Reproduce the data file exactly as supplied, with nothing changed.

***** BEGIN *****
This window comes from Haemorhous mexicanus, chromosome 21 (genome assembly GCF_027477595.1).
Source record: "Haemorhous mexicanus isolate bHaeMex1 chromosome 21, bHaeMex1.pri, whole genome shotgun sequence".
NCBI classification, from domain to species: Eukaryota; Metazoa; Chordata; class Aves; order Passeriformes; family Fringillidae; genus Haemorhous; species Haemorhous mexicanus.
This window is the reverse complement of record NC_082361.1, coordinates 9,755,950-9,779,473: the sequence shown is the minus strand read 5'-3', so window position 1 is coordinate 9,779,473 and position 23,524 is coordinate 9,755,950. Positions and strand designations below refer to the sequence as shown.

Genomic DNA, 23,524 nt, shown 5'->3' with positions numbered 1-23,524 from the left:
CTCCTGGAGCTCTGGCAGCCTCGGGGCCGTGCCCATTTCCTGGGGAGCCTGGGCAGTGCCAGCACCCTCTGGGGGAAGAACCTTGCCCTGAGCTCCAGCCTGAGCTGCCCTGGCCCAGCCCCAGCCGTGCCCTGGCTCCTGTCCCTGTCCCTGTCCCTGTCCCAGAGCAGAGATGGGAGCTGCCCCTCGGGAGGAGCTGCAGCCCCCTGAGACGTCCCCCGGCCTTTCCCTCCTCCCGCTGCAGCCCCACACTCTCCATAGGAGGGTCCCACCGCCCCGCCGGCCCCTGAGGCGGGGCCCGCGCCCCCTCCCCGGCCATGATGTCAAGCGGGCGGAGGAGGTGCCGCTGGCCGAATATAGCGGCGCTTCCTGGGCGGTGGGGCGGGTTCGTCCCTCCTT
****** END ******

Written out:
This window comes from Haemorhous mexicanus, chromosome 21 (genome assembly GCF_027477595.1).
Source record: "Haemorhous mexicanus isolate bHaeMex1 chromosome 21, bHaeMex1.pri, whole genome shotgun sequence".
NCBI classification, from domain to species: Eukaryota; Metazoa; Chordata; class Aves; order Passeriformes; family Fringillidae; genus Haemorhous; species Haemorhous mexicanus.
This window is the reverse complement of record NC_082361.1, coordinates 9,755,950-9,779,473: the sequence shown is the minus strand read 5'-3', so window position 1 is coordinate 9,779,473 and position 23,524 is coordinate 9,755,950. Positions and strand designations below refer to the sequence as shown.

Genomic DNA, 23,524 nt, shown 5'->3' with positions numbered 1-23,524 from the left:
CTCCTGGAGCTCTGGCAGCCTCGGGGCCGTGCCCATTTCCTGGGGAGCCTGGGCAGTGCCAGCACCCTCTGGGGGAAGAACCTTGCCCTGAGCTCCAGCCTGAGCTGCCCTGGCCCAGCCCCAGCCGTGCCCTGGCTCCTGTCCCTGTCCCTGTCCCTGTCCCAGAGCAGAGATGGGAGCTGCCCCTCGGGAGGAGCTGCAGCCCCCTGAGACGTCCCCCGGCCTTTCCCTCCTCCCGCTGCAGCCCCACACTCTCCATAGGAGGGTCCCACCGCCCCGCCGGCCCCTGAGGCGGGGCCCGCGCCCCCTCCCCGGCCATGATGTCAAGCGGGCGGAGGAGGTGCCGCTGGCCGAATATAGCGGCGCTTCCTGGGCGGTGGGGCGGGTTCGTCCCTCCTT